Keeping a time log

In The Now Habit, Neil Fiore says there are three basic reasons a person might procrastinate: 1) victimization, 2) sense of overwhelm, and 3) fear of failure. If you’re not aware of how or why you procrastinate, a time log can be helpful.

While there are variations and you can adapt to your needs, the basic idea is this:

– For at least two weeks, keep track of how you spend each day.
– Every thirty minutes, note down what you did.
– If you procrastinate, write down what you thought, how you felt, what you did, and what you should have been doing.
– You can even toss in some mood/focus/energy tracking to determine when you are most productive.

I’m at the end of the second week and want to continue for a couple more, especially because I didn’t keep up with it during the latter half of this week. I do feel like writing down how I use my time helps me to keep myself accountable, though. When I review my log, I color code it to get a visual sense of how I used my time—dark green for productive, healthy tasks; bright green for focus tasks; red for procrastination; and with all honesty, yellow for things I don’t want to classify.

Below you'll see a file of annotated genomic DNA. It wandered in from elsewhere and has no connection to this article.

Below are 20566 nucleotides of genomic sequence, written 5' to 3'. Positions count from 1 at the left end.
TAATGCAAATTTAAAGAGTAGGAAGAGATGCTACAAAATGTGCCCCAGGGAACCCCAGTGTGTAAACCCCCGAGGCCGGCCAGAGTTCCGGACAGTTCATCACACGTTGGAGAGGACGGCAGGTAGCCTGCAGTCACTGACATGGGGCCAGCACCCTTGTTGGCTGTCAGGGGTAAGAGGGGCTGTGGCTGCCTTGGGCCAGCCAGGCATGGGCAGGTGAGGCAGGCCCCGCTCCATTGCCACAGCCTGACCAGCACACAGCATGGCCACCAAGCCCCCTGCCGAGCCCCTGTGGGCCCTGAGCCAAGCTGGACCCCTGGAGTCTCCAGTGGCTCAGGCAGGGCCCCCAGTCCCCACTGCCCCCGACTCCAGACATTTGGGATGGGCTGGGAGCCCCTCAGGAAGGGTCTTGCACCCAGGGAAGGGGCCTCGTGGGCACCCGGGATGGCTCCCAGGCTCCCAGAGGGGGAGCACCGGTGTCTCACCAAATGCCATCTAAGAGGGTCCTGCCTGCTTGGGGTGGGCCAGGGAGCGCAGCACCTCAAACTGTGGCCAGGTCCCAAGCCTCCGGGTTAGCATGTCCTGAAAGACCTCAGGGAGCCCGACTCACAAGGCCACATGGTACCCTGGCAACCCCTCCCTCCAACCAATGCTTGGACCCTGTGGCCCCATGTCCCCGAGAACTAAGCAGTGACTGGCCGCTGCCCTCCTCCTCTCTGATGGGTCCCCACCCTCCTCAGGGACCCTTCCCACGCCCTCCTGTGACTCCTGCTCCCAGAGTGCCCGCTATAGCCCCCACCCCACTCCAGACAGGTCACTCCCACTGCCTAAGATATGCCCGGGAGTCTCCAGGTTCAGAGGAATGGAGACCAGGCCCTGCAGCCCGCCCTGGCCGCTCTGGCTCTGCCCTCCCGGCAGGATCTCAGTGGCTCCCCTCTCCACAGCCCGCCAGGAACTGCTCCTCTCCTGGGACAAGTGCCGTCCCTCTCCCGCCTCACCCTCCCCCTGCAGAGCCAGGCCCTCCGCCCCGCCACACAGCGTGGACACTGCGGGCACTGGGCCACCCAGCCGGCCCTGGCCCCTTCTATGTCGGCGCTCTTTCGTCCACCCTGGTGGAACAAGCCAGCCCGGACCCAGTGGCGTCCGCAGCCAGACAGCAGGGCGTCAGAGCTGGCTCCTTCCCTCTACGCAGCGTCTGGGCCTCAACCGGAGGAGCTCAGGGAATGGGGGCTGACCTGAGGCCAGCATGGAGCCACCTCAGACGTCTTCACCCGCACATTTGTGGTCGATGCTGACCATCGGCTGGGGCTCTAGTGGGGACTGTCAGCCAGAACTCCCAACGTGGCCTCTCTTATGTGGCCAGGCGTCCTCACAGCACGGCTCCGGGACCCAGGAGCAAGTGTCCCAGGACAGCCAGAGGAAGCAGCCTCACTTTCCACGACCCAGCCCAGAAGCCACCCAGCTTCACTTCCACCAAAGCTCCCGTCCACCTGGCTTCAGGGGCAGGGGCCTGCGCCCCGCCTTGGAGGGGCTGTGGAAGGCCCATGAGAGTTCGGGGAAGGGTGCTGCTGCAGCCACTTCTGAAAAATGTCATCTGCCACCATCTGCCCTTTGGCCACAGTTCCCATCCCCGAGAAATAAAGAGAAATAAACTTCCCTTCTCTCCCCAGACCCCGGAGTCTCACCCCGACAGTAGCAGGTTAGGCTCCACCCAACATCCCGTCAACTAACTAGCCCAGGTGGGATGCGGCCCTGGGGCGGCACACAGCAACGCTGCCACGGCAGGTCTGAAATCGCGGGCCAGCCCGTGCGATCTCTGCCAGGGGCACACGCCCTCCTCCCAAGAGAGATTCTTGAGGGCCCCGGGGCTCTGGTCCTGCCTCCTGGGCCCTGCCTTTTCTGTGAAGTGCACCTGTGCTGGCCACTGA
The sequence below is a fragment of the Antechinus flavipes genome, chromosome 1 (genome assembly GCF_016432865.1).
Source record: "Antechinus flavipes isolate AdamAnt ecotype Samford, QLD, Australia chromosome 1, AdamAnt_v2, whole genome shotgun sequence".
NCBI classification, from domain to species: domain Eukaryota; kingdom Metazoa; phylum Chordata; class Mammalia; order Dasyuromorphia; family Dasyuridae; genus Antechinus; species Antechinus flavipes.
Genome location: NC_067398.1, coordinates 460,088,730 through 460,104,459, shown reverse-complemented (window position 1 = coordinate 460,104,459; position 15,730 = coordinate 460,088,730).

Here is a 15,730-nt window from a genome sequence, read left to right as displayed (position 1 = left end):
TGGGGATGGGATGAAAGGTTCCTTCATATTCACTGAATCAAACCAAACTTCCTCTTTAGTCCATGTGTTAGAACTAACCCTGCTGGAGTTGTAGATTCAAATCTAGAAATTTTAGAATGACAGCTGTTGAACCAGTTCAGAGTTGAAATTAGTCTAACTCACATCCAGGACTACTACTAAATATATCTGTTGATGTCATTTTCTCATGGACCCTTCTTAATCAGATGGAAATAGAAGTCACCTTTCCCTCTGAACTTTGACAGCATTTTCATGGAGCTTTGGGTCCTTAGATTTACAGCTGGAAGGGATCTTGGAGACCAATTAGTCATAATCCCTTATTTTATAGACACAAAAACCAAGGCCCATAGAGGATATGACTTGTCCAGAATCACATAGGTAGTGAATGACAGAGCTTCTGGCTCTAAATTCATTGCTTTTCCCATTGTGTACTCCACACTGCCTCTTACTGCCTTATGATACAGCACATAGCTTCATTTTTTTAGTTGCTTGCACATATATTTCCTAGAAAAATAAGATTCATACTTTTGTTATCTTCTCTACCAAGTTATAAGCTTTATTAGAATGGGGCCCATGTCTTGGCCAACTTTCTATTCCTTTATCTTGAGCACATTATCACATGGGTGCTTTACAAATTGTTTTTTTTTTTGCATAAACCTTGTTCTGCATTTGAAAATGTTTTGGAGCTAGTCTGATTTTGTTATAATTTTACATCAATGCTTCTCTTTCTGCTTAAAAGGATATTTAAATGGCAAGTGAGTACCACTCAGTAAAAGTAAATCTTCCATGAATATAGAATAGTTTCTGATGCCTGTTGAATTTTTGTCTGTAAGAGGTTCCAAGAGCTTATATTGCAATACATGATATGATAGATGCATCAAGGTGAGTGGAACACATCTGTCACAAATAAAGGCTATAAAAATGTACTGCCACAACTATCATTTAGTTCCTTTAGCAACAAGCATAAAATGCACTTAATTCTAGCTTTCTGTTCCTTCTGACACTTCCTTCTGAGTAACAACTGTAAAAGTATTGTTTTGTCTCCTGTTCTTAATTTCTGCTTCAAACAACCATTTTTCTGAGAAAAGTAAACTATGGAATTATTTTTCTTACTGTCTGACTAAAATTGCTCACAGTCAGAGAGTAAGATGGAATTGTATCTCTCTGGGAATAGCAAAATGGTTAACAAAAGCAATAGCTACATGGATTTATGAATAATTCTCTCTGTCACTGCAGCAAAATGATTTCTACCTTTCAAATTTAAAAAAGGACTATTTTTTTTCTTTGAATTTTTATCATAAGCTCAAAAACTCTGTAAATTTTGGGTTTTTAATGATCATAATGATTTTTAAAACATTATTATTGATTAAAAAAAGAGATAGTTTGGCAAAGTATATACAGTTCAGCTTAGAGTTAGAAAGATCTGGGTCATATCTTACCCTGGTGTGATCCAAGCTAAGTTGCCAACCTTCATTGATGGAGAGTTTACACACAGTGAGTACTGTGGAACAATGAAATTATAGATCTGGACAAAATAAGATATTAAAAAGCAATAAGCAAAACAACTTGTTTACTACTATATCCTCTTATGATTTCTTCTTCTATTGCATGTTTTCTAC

A quick aside here: it’s normal and good to not be fully productive every minute of the day. We need time to decompress and for things to bump around in the subconscious. However, in addition to having a goal and charting a course to get there, a good navigator must make sure they are staying on course. The time log helps with that.

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